Visual Backward Masking of Selected Visemes Five adult subjects with normal hearing and vision viewed tachistoscopically projected photographs of a talker uttering six phonemes. Experiment 1 determined discrimination of the visemes as a function of exposure duration (12–14 msec) and demonstrated that recognition of certain lip postures was a direct function of duration whereas for other ... Research Article
Research Article  |   June 01, 1982
Visual Backward Masking of Selected Visemes
 
Author Affiliations & Notes
  • Arne D. Teigland
    Moorhead State University, Minnesota
  • Wesley R. Wilson
    University of Washington, Seattle
Article Information
Research Articles
Research Article   |   June 01, 1982
Visual Backward Masking of Selected Visemes
Journal of Speech, Language, and Hearing Research, June 1982, Vol. 25, 269-274. doi:10.1044/jshr.2502.269
History: Received July 10, 1978 , Accepted August 29, 1981
 
Journal of Speech, Language, and Hearing Research, June 1982, Vol. 25, 269-274. doi:10.1044/jshr.2502.269
History: Received July 10, 1978; Accepted August 29, 1981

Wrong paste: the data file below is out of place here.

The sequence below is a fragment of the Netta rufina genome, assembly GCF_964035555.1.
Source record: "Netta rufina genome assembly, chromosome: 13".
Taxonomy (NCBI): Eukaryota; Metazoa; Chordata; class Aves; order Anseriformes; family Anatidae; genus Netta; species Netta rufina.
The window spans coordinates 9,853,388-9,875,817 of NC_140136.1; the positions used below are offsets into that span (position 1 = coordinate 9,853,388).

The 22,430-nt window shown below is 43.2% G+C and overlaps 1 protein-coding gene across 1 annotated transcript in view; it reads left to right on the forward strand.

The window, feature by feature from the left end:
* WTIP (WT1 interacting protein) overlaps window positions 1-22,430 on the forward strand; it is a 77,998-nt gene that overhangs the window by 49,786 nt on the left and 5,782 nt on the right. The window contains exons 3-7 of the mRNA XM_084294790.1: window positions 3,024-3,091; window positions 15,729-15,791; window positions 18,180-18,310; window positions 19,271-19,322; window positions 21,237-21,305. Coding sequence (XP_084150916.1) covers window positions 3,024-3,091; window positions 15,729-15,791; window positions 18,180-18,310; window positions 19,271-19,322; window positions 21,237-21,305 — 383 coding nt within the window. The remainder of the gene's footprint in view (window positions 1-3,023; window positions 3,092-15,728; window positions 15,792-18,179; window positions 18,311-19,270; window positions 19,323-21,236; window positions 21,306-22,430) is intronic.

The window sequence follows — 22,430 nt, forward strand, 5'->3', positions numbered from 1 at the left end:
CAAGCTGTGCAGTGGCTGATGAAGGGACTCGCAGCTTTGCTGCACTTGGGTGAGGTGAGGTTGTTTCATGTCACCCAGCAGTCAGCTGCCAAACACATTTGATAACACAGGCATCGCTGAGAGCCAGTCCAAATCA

Five adult subjects with normal hearing and vision viewed tachistoscopically projected photographs of a talker uttering six phonemes. Experiment 1 determined discrimination of the visemes as a function of exposure duration (12–14 msec) and demonstrated that recognition of certain lip postures was a direct function of duration whereas for other postures duration appeared to interact with other variables. In Experiment 2, fixed duration stimuli (17 msec) were followed immediately by a variable duration masking stimulus (12–45 msec), and in Experiment 3 the test stimuli varied (22—52 msec) and the masking stimulus was fixed (45 reset). Results showed that under both conditions test stimuli were masked when the masker was at least as long as the test stimuli. In Experiment 4, the test stimuli and masking stimulus were held constant (15 msec and 45 msec, respectively) while a variable (7—37 msec) ISI was interposed. Delaying the masker did not improve recognition scores. Conclusions were (a) lip postures are subject to backward recognition masking and the effect varies in degree; (b) the processing of lip postures begins with a short-term storage of the posture; and (c) the initial stage of perceptual processing requires more than 37 msec. To the extent that this task parallels the speechreading process, the results would not support training procedures based at the level of single visemes.

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